Life Screening: The Movies of My Childhood

Apologies for the delay in the arrival of the post. Truth is, I was having trouble finding an inspiration for a post. I thought about writing my thoughts on Indian Wells and Sony Open tournaments, but didn’t really feel compelled. I also thought about discussing Wrestlemania 30, but given that I haven’t ordered the WWE Network and didn’t order it on Pay-Per-View it would be hard to give a comprehensive detailing. So my mind wandered over a variety of topics. Then, amidst my wonderings, a song from a film in my childhood reverberated through my thoughts. Sure, sometimes songs cross our minds and fade. This song, however, has been in my mind for the last several days. Thus this idea was born: I’m going to write about the 12 most influential/memorable films to me personally from my childhood (I was going to do 10, but couldn’t figure out which two to eliminate). One thing you’ll learn about me (if you haven’t already) is that I absolutely love film. Going through this list, keep in mind that I’m not saying that I am calling these the greatest movies of my childhood, merely the ones I remember the most. Enjoy.

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A Tribute to the Masters: A Farewell to Hayao Miyazaki and the (Brief) Return of Roger Federer

“Don’t only practice your art, but force your way into its secrets, for it and knowledge can raise men to the divine.” – Beethoven

The word art, in the sense I’ll be talking about it today, is defined by Webster’s in the following way:

“The quality, production, expression or realm, according to aesthetic principles of, of what is beautiful, appealing or of more than ordinary significance.”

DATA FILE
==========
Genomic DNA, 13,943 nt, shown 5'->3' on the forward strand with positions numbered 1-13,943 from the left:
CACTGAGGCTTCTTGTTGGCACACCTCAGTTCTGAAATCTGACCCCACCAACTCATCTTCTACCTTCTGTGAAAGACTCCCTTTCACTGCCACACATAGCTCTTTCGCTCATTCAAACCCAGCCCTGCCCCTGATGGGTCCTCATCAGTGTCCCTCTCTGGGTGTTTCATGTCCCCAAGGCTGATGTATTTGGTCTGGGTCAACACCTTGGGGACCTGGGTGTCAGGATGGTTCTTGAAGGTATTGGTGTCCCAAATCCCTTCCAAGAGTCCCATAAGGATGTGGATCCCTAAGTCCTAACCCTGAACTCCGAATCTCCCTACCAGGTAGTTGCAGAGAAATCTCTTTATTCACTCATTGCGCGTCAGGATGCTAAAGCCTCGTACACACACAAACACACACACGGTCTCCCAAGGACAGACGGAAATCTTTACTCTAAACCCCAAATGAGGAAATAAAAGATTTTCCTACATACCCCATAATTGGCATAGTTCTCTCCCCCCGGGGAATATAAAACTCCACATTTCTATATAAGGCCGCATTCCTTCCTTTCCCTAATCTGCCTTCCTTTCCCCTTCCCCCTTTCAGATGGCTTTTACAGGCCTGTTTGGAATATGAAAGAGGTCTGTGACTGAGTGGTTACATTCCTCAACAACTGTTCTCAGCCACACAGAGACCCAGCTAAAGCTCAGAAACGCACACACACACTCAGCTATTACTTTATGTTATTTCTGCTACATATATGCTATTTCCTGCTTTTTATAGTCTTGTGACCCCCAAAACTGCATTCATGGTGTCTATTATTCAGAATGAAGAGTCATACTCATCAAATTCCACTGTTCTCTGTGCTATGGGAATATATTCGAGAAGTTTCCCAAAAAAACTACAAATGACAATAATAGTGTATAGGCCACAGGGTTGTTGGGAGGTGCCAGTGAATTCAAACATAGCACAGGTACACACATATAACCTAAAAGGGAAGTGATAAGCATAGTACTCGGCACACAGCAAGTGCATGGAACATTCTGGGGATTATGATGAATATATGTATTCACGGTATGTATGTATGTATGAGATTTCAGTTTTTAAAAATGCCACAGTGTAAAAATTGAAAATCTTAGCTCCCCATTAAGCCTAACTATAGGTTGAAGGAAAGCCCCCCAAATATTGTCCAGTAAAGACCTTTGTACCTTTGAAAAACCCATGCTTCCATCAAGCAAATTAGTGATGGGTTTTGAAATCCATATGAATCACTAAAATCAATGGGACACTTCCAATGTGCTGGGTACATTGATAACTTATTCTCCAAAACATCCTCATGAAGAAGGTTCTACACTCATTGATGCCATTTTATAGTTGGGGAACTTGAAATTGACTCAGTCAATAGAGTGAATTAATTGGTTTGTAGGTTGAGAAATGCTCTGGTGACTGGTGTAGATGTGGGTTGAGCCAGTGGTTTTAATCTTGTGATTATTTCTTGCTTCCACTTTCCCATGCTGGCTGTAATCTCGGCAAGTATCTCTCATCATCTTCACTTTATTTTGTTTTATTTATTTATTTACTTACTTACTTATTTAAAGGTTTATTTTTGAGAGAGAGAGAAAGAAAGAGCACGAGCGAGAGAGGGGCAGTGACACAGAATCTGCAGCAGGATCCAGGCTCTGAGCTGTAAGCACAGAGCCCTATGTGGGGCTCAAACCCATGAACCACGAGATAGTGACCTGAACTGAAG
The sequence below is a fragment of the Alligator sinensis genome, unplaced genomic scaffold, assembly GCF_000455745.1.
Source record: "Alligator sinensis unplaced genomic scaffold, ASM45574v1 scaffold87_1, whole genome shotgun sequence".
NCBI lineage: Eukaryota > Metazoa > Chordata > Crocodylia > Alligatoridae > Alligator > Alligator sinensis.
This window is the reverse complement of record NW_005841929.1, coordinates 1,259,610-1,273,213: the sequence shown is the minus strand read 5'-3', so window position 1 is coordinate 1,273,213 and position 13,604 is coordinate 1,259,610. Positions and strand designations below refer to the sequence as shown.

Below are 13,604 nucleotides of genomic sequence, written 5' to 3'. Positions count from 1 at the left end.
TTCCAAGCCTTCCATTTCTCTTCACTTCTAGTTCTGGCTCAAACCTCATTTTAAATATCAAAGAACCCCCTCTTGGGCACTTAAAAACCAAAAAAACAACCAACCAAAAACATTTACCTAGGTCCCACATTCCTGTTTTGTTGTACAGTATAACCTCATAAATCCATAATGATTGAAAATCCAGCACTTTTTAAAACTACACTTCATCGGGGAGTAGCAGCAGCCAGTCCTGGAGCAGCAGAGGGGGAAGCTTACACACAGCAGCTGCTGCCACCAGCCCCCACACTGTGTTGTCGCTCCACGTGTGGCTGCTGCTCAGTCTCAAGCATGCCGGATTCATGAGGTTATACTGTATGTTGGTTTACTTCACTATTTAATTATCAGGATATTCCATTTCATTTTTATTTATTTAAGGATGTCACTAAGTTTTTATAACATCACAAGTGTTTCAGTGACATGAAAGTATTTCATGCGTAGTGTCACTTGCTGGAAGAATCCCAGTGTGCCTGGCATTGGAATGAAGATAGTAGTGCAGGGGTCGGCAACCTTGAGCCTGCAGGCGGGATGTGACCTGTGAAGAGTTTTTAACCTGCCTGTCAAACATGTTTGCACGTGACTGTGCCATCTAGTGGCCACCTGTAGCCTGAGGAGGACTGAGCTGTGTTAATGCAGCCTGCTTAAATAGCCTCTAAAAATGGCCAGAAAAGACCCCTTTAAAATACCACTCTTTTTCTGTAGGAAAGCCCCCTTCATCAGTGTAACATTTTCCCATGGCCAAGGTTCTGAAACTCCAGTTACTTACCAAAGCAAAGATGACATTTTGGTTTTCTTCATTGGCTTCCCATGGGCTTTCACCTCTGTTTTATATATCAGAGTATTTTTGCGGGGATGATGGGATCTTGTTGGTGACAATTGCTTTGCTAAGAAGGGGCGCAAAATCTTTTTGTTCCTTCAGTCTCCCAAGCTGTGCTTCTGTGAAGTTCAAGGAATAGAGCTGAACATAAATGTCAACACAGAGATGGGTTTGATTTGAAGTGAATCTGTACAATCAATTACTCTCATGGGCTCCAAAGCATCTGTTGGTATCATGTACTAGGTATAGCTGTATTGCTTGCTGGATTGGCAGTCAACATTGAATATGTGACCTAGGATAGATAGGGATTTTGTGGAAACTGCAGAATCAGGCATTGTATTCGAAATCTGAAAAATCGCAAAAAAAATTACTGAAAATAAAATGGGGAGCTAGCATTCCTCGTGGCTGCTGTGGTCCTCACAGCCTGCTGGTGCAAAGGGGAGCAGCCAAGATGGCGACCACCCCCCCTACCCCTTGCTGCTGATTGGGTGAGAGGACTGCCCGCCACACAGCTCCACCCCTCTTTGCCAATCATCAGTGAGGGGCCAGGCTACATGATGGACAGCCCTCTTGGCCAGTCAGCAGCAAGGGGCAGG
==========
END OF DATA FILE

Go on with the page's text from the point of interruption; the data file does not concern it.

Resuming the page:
The main phrase of that definition is “more than ordinary significance.” This post is to recognize two artists – one ending his career and one nearing the end of his career – who have over the period of their illustrious careers sparked our imaginations, showed us beauty in ways we never expected and reminded us of the power of our dreams. They are the pinnacle of their respective arts, and have over the years wowed us with their expertise and mastery of their crafts.

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Groundhog Day


‘Groundhog Day’ is on my list of Top 10 movies of all time.  I especially love that after watching it once, I feel like I just saw it 8 times in a row.  Some of Bill Murray’s best advice: “Don’t Drive Angry!”  I’m a Groundhog Birthday Girl, so this holiday and the movie are near and dear to my shadow and my heart.  Sorry about the shadow this year; the polar vortex reached Punxsutawney PA, and Phil waved the white flag.  Bummer.  I think it’s high time we all consider moving to San Diego!

Speaking of Phil, Groundhog Day 2014 left me with a heavy heart, learning about the tragic, though unsurprising death of Philip Seymore Hoffman – such a talent, and a humble man when greeted by fans.  My hope is that something good can come from something so sad.  I work in an ER in Philadelphia, where I see life-threatening and end-stage disease in very young people on a WEEKLY basis, as a result of Narcotic Drug Abuse – often times in the form of IV drugs, but also in the form of prescription meds such as percocet.  Aside from the Hepatitis C that leads to cirrhosis and Liver Cancer, the HIV, the MRSA abscesses that can lead to limb loss and sepsis, a new batch of heroin is out there that is “laced” with fentanyl – giving people (click on it) a HUGE UNEXPECTED FATAL dose of opiates  . My hope is that celebrities, who have used in the past, will come forward to educate our young people from a Survivor’s point of view.  Here’s an example in Russell Brand.  Addiction is one of the hardest diseases to beat; it requires the ultimate conviction of the patient to want a cure. Prevention is where it’s at, and the media has such powerful influence. As a child of the 80’s the mantra ‘Just Say No’ has been on my mind the last few days.

Switching gears, who doesn’t love puppies?  You know you want to see it again – that Budweiser Commercial!!!